The CAP has consistently asked legislators to increase GME funding to increase residency slots, which is key to addressing critical shortages of pathologists in the coming years.
AMA Amends Model Prior Authorization Legislation Per CAP’s Request on ‘Gold Card’ Practice
The American Medical Association (AMA)’s Council on Legislation approved the CAP’s amendment to the AMA’s model prior authorization legislation. The CAP worked with AMA staff to advocate for a payment safeguard containing a prior authorization “gold card” to void any adverse financial impacts to pathologists and physicians involved in the rendering of a service.
The CAP asked the AMA to include an enhanced payment safeguard to extend protection to pathologists and clinical laboratories involved in the rendering of a health care service. The CAP encourages health insurance carriers not to limit or deny payment to a physician or laboratory that provides a service based on whether the ordering physician has utilized or failed to utilize a laboratory benefit management program.
In 2021, Texas enacted the first gold carding law in the nation with a payment safeguard to protect qualified providers from denials or reductions in payment when granted a prior authorization requirement.
The CAP has been actively monitoring states pursuing prior authorization gold-cards, which exempt qualified providers from prior authorization requirements who demonstrate a high degree of performance and adherence to evidence-based medicine. This year, the CAP advocated on this issue in Colorado and California and will continue to partner with state pathology societies and state medical associations to ensure adequate protection to payment for services that are subject to any gold-card waiver.
The CAP’s amendment will protect pathologists and clinical laboratories from unnecessary payment denials and reductions as states look to advance the model legislation.
In Case You Missed It: CAP Update on LDTs and the VALID Act Webinar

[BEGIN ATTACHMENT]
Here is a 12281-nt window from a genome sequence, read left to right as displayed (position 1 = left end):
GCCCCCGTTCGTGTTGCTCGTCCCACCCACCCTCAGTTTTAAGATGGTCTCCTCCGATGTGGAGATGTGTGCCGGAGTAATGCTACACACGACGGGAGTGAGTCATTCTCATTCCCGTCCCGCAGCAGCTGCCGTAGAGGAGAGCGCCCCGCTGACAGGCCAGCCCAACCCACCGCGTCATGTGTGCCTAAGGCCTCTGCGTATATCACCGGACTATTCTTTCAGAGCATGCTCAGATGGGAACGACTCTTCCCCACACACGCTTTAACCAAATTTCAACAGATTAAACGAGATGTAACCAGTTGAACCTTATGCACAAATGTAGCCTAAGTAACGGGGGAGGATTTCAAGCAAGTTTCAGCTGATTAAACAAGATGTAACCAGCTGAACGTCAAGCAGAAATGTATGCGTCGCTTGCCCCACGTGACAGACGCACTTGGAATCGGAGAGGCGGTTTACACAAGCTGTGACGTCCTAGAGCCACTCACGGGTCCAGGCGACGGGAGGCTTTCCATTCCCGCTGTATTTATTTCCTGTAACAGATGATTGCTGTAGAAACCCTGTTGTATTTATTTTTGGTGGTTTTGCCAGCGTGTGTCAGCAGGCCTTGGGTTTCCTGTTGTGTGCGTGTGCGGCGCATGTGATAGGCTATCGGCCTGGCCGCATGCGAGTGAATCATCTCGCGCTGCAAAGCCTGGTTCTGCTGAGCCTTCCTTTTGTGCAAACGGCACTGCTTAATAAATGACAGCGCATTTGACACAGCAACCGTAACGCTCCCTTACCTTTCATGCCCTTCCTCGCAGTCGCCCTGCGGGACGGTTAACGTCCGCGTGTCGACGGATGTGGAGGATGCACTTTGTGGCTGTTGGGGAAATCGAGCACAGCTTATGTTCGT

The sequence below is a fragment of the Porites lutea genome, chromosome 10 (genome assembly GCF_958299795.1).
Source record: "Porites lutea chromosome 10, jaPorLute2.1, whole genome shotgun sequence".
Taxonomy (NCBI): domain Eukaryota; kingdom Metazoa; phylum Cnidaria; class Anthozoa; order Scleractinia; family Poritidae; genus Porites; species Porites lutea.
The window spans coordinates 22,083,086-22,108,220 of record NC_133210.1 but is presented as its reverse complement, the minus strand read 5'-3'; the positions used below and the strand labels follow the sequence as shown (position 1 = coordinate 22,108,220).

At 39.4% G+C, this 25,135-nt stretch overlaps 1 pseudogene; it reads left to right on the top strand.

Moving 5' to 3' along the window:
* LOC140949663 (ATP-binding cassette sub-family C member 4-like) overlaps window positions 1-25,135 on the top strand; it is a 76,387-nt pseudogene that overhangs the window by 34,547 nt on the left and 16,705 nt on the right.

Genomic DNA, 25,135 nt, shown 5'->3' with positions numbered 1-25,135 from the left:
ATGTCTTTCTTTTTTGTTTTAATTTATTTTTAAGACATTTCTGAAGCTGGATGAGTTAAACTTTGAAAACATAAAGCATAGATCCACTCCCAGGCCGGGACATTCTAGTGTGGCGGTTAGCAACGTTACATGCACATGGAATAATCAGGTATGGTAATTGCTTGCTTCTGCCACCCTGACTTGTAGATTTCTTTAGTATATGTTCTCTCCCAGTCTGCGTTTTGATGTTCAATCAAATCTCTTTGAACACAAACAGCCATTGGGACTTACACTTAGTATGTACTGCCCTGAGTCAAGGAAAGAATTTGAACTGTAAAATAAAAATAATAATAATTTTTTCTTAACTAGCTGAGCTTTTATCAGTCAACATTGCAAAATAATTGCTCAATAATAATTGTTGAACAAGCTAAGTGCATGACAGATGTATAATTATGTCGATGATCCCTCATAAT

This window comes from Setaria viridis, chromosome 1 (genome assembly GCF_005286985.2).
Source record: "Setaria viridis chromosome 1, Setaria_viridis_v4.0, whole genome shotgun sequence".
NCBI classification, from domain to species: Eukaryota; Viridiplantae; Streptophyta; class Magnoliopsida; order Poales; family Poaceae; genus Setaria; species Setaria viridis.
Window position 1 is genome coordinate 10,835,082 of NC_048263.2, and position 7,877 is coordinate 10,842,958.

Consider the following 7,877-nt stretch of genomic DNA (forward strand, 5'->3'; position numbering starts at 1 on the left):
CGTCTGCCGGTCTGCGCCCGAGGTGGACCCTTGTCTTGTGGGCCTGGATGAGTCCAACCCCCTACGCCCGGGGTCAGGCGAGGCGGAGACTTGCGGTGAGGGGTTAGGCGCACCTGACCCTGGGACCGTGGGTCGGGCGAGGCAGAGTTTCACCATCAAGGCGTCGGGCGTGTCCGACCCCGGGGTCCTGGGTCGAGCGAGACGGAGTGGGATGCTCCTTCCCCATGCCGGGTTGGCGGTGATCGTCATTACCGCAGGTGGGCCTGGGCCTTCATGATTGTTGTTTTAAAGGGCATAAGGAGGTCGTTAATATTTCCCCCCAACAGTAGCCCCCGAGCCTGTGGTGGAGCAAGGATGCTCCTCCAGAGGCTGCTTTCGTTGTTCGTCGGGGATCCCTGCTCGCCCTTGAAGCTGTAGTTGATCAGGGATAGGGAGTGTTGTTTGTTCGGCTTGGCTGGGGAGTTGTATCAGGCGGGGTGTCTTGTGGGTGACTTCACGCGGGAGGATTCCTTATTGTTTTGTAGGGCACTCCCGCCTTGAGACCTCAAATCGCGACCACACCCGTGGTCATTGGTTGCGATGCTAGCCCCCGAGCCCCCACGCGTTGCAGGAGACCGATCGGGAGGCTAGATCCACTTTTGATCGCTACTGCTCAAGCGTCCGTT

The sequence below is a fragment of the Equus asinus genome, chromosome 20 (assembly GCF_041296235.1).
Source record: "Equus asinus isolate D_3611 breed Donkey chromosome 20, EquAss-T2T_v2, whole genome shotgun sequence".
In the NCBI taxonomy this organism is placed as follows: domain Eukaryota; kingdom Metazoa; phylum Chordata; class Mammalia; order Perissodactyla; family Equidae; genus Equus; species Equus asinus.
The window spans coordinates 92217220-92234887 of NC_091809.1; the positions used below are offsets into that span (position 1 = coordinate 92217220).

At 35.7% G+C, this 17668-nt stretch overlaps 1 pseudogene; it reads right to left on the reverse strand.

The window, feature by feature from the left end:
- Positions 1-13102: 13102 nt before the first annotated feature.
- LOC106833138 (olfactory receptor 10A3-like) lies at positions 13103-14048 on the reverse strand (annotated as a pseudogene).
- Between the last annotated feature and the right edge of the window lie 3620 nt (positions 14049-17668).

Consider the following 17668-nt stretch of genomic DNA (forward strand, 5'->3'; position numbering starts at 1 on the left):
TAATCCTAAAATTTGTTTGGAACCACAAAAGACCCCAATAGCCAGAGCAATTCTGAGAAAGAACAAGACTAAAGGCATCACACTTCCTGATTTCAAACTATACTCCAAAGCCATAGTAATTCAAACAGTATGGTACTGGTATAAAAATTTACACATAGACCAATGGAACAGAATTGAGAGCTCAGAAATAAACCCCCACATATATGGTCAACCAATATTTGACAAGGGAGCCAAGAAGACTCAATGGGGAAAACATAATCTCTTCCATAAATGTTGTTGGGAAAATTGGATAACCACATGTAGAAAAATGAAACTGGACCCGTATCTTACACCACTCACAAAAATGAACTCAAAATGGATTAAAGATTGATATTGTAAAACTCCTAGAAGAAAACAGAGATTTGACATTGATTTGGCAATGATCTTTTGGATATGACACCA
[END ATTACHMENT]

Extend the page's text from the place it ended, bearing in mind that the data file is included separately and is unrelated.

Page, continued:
In case you missed the CAP’s Update on LDTs and the VALID Act Webinar, you can watch the recording to get the latest information on congressional efforts to enact legislation for a new comprehensive regulatory framework for laboratory-developed tests (LDTs). During this webinar, CAP leadership reviewed the key components of the Verifying Accurate Leading-edge IVCT Development (VALID) Act and how it would affect laboratories and pathologists if it is enacted into law.
Proposed 2023 Medicare Payment Regulations Webinar
On Monday, August 8 at 1 PM ET/ 12 PM CT, the CAP will offer this complimentary live webinar where CAP experts will review proposed regulatory changes that will impact Medicare payment for services and pathologists’ participation in the quality initiatives. Join us for a deep dive into the proposed 2023 Medicare Physician Fee Schedule and the Quality Payment Program regulations, including the Merit-based Incentive Payment System (MIPS).
Webinar presenters will be the Council on Government and Professional Affairs Chair Jonathan Myles, MD, FCAP; Economic Affairs Committee Chair Stephen Black-Schaffer, MD, FCAP; and Quality and Clinical Data Registry Affairs Committee Chair Diana Cardona, MD, FCAP.
Test Your CAP Advocacy Knowledge
Think you know CAP advocacy. Then take the July advocacy news quiz! Last month over 150 members took the quiz. See how you compare against your fellow CAP members and brag about your top scores on social!